This pandemic outbreak of COVID-19 hit prices of crude oil.
Where the corona-virus destroyed everything such as human life and business etc. then the news arise on Tuesday that the crude oil prices had fallen below zero first time since 1986 in history.
The fall comes despite the recent output reduction deal between the Organization of Petroleum Exporting Countries (OPEC) and allies which, many expected, would stabilize the prices.
As per the Dabiel Yergin (Vice Chairman of IHS Markit Ltd.), said that “The May crude oil contract is going out not with a whimper, but a primal scream.”
The price of West Texas Intermediate Crude Oil is fell on Tuesday negative $ 37.65 a barrel in just a few hours.
According to Dow Jones Market Data a one-day drop of $55.90, or 306 percent, Brent Crude, the international benchmark was down 5.6% to $26.51.
In also addition, on Monday as per the Halliburton the ratio 6.7% cuts in reported earnings and announced a new budget. Oil stocks were falling in permanent trading, with Exxon Mobil down 5.4%.
According to Bjorner Tonhaugen (Head of oil at research firm Rystad Energy, “The problem of the global supply-demand inequality has started to manifest itself in prices.”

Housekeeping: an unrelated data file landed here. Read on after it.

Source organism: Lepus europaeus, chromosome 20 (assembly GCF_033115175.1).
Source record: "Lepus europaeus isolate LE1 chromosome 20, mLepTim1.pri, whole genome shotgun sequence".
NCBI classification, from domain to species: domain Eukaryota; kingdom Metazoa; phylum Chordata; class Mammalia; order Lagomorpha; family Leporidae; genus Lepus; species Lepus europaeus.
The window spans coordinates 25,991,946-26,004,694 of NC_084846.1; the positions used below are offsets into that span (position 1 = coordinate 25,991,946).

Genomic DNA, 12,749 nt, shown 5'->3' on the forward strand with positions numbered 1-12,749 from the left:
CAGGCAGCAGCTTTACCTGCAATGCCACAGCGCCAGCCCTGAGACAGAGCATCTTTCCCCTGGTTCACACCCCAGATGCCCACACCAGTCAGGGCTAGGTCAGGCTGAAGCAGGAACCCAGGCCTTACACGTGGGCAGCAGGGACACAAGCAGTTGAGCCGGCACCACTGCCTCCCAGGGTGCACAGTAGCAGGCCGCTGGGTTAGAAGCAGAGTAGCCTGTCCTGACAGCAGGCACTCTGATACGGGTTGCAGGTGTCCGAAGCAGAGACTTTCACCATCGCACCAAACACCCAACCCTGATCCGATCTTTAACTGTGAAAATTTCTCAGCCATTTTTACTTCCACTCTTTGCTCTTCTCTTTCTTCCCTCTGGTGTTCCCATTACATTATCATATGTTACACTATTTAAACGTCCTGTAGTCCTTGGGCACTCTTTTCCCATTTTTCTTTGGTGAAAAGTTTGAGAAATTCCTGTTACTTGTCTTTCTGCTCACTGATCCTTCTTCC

Higher crude prices adversely affects some industries such as tyre manufacturers, footwear, lubricants, paints, and airline companies. A fall in oil prices will drive production costs lower and stock prices higher.
Brent crude, which is what India buys has also seen a fall of about 5%, but prices are still hovering around $27 a barrel. It’s not as cheap as the WTI, which is the benchmark US oil.
But the question arises that When crude oil is tumbling to record lows every day, Indians haven’t seen that reflect in petrol and diesel prices at the fuel station.
The simple fact that an increase in taxes by the Government to support its revenue and higher marketing margins of state-run oil retailers to recover their losses.
The centre also collects additional excise duty by ₹ 1 per ltr. in the form of infrastructure and road cess and increased ₹ 2 per ltr. as special excise duty.
Retail prices of petrol and diesel are currently floating around ₹ 69.59 per ltr. and ₹ 62.29 per ltr., respectively, in the National Capital.
All these results in a much-needed tax gain for the Centre, which is facing a massive revenue shortfall.